Film Review: “Problemista” — Immigration Blues

By Alyssa Winn

In Problemista, Julio Torres has managed to make the trauma of the undocumented immigrant, struggling to stay in America, as amusing as it is agonizing.

Problemista, written and directed by Julio Torres. Screening at AMC Boston Common, Coolidge Corner Theatre, Alamo Drafthouse Cinema, and other movie houses around New England.

Julio Torres, left, and Tilda Swinton in a scene from Problemista. Photo: Jon Pack/A24

Comedian Julio Torres wears the three big hats on Problemista — star, director, and writer — but he is not pulling this wild narrative out of a hat. It is obvious that the film is a reflection of lived experience. Young artists from elsewhere moving to New York City with innocent stars in their eyes is hardly a new story. But Torres brings a fresh perspective to the usual tale of immigration woes, monster bosses, and rampant nepotism by infusing the fantastical into the painfully realistic. In his rookie effort, Torres proves that he is the type of comedy writer and director who can find humor and ridiculousness anywhere, no matter how mundane or harrowing it may be.

As a child in El Salvador, Alejandro’s (Torres) artist mother (Catalina Saavedra) encouraged his creative dreams. Alejandro has moved to NYC to  set those dreams in motion. His goal: a job as a toy designer at Hasbro. But to make that possible Alejandro must navigate the impossibly difficult American immigration system, a challenge made considerably worse after he loses his job (and thus his work-sponsored visa) as an archivist at a cryogenic freezing facility. The bureaucracy tells him that he has one month to find new sponsorship or he will be deported. His attorney advises him about the hoops-within-hoops he will have to jump through. The fees will be expensive … but he isn’t allowed to work. He obviously needs to find a job … that pays in cash. And he only has a month to secure a new visa.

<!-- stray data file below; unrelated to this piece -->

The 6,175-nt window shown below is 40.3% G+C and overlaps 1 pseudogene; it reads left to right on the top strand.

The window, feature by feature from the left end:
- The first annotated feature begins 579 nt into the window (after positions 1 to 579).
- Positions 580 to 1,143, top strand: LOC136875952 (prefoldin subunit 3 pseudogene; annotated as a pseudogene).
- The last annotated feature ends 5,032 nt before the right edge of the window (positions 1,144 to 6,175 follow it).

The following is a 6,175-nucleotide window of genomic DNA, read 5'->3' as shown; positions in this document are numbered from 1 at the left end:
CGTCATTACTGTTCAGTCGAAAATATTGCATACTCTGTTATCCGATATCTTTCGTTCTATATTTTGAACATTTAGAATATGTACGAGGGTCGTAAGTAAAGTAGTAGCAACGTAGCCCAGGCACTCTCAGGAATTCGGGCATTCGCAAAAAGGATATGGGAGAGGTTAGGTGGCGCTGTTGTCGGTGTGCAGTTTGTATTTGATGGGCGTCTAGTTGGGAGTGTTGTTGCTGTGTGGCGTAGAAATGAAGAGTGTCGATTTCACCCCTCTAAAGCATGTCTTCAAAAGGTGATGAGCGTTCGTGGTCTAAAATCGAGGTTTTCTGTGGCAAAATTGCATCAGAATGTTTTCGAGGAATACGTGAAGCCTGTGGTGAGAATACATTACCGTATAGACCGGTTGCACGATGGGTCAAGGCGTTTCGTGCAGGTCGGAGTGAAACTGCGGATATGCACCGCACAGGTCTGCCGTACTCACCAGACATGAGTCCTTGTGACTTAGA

The wife (Tilda Swinton) of the artist Alejandro was in charge of archiving hires Alejandro as an assistant to help her put on a show of her frozen stiff husband’s art. If everything goes according to plan, Elizabeth will sponsor his work visa. Looks as if things might work out, but there is one glaring issue: Elizabeth is, nicely put, a complete whack job.

“Stop screaming at me!” Elizabeth cries out to anyone who offers her help. As someone who is still early in their career in the entertainment industry and worked as a production assistant through college, I was steeped in anxiety throughout the film. But the character’s unwavering sense of entitlement will undeniably also strike a chord with anyone who has worked with an overweening boss. In the film, Elizabeth is likened to a Hydra — address one issue and two more spring up in its place. Attempt to use reason and logic with her? Forget about it. In the role, Swinton is transformed with a shock of badly dyed red hair and a succession of eccentric ’80s-inspired outfits.